It is with much sadness that we have taken the decision to postpone our literature festival. Given current conditions and advice, we want to ensure that all our audiences, authors, volunteers and staff remain as healthy as possible and we feel it is our duty and responsibility to protect others by not proceeding with our events at this time.

We are currently investigating options for rescheduling events and ask that you bear with us in the meantime whilst we talk with different venues and authors. We are also in talks with our box office - run externally - and appreciate your patience whilst we finalise information for those who have purchased tickets for events due to take place at the end of March. We will keep you informed as soon as we have further information.

Thank you all for your continued support - as a charity we rely so much on income from our audiences and sponsors to keep running and hope that, however uncertain the future is at present, we can continue to bring high-quality, inspiring multi-arts experiences to the Midlands.

(Last Updated: 17th March)

Lichfield Festival Box Office:
01543 306 150
Published date: March 20, 2019
Last modified: March 20, 2019

Young Critics Review Lichfield Literature 2019 – Emma Pass (by Rebecca Stanley)

Hello, my name is Rebecca and I am a young critic for the Lichfield Literature festival. Today I am reviewing ‘writing fictional world’s workshop’.  A presentation by Emma Pass. She is a successful author who wants to inspire others to go for their goals and never give up. When I first got there, I thought this is going to be amazing! And I was correct, the presentation and the learning was amazing. The Samuel Johnson birth museum was the perfect environment to hold this presentation because it has a very warm and comforting feeling. The setting really made the mood more realistic. The historic element made a great inspiration for peoples work. Emma used an old fashioned projector to do her writing workshop, it really made the whole old fashioned/fantasy idea come to life. At the start of the workshop Emma introduced herself and told us about her books. She also told us about how she wanted to be an author. Emma then used her projector and showed us some description of the concepts of already existing books and asked us to guess what they were. That was a good idea because it showed people what a concept is and exactly what needs to be included in one.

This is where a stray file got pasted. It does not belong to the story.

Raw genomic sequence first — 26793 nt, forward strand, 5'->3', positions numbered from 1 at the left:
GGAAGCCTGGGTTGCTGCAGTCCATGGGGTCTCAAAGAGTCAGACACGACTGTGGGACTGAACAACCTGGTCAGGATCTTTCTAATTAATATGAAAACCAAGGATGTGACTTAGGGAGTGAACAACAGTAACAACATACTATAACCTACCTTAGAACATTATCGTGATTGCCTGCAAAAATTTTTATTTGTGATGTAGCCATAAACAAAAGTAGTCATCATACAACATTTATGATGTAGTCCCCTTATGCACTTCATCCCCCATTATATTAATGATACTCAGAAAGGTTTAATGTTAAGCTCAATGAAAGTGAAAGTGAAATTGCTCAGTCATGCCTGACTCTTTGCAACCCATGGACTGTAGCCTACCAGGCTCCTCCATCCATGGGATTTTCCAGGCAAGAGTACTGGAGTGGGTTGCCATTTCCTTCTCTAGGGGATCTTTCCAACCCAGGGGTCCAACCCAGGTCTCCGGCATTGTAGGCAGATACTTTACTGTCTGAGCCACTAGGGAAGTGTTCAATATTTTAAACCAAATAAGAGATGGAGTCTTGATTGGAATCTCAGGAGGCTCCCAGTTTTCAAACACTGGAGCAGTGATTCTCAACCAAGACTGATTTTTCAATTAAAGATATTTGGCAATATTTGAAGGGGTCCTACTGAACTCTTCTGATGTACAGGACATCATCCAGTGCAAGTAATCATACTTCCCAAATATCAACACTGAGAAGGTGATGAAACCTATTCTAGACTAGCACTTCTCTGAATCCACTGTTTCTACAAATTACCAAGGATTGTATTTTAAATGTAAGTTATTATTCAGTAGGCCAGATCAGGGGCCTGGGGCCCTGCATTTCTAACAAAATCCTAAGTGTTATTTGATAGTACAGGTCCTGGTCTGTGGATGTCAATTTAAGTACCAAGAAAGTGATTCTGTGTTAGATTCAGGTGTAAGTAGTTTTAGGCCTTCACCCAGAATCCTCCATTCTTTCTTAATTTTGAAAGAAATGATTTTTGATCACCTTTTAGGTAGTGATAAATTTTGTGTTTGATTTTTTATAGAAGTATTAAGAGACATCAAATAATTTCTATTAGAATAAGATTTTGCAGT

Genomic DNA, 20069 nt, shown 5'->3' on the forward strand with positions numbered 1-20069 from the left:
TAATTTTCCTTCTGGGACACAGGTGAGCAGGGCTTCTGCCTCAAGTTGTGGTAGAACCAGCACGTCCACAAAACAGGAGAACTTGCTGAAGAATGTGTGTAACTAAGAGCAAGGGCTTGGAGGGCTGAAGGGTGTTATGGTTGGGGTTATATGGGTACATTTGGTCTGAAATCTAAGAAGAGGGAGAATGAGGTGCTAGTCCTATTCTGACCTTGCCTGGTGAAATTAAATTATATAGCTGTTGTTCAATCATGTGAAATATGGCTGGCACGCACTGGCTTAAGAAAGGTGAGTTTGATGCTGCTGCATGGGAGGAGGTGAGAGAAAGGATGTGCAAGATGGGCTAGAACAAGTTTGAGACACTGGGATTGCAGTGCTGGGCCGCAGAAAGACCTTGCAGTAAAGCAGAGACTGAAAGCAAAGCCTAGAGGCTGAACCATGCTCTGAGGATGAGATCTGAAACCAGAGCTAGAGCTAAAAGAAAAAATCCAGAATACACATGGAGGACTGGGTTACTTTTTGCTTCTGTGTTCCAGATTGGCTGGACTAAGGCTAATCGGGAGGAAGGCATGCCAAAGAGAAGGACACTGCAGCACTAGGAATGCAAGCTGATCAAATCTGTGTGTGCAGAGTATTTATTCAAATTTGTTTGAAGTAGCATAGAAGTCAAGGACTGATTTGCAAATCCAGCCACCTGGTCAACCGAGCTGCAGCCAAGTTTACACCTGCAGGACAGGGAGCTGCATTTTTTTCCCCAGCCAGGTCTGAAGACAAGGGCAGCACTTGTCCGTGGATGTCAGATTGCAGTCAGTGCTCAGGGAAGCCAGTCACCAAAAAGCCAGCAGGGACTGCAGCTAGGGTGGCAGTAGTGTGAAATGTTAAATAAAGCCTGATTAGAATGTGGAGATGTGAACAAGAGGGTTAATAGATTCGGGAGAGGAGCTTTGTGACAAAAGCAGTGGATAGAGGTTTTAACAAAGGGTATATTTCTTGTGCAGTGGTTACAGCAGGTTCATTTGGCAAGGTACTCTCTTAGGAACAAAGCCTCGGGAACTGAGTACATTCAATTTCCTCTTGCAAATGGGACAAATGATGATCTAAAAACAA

Emma’s first activity/tip was to come up with a concept. This means like the plot of the story without giving away characters or too much about the setting. To help you do this you should ask questions about your world. Those questions are:

.Who is in charge of your world?

. What does your world look like?

.What kind of technology is in your world?

. Where do people live?

.What do people eat?

.What do people wear?

.What do people do every day?

.Are there any special powers in your world?

.Is your world divided into groups or fractions? If so, why?

This is helpful because it inspires people to write what they think and feel. They can write whatever they want without fear; they can really express themselves through their setting and the story. The questions also help to show you the structure of writing a good story. People in the room seemed eager to get on with the task. But at the same time, Emma seemed eager to help others if they were struggling, which really showed her passion for writing and the kindness in her heart. There was a 10 minute time limit for this as we only had an hour for the whole writing workshop but it was effective. It also shows people that writers have a time limit and they have to stick to that.

Step 2: Come up with a logo/phrase for your characters. By doing this you have something that can be repeated thorough the story. A good example of a phrase from a book/tv show is ‘if every pork chop was perfect, we wouldn’t have hot dogs’. It is catchy and motivational , this is what u need in a good slogan. Having a slogan helps you to get motivated to write the rest of the story and put it into context. I really loved how Emma was so nice and she was willing to help everyone. It just made it feel like it we were all a community of people who wanted to be writers.

 Step 3: Create a hero and villan. After all, without a hero and villan, you wouldn’t have a story. Once you have your character, interview them, ask them questions. This really helps you to understand and connect with your character. This exercise is very effective! The questions you have to ask are:

.What’s your name?

.How old are you?

.What do you look like?

. Where do you live?

.What’s your family like?

.What do you do for a living?

.What do you love?

. What do you hate?

. Do you have a secret? If so, what is it?

This is also a good drama Tequnique.

Overall this was an amazing experience and I recommend it if u want to become a writer one day. Because Emma was so nice, she accepted my questions, I asked her ‘what would you say to young writers?’ She then replied ‘ never give up, times will get tough but carry on, you can do it!’

I hope you enjoyed my review and I hope it inspired you to talk to Emma and go to read some of her books.

by Rebecca Stanley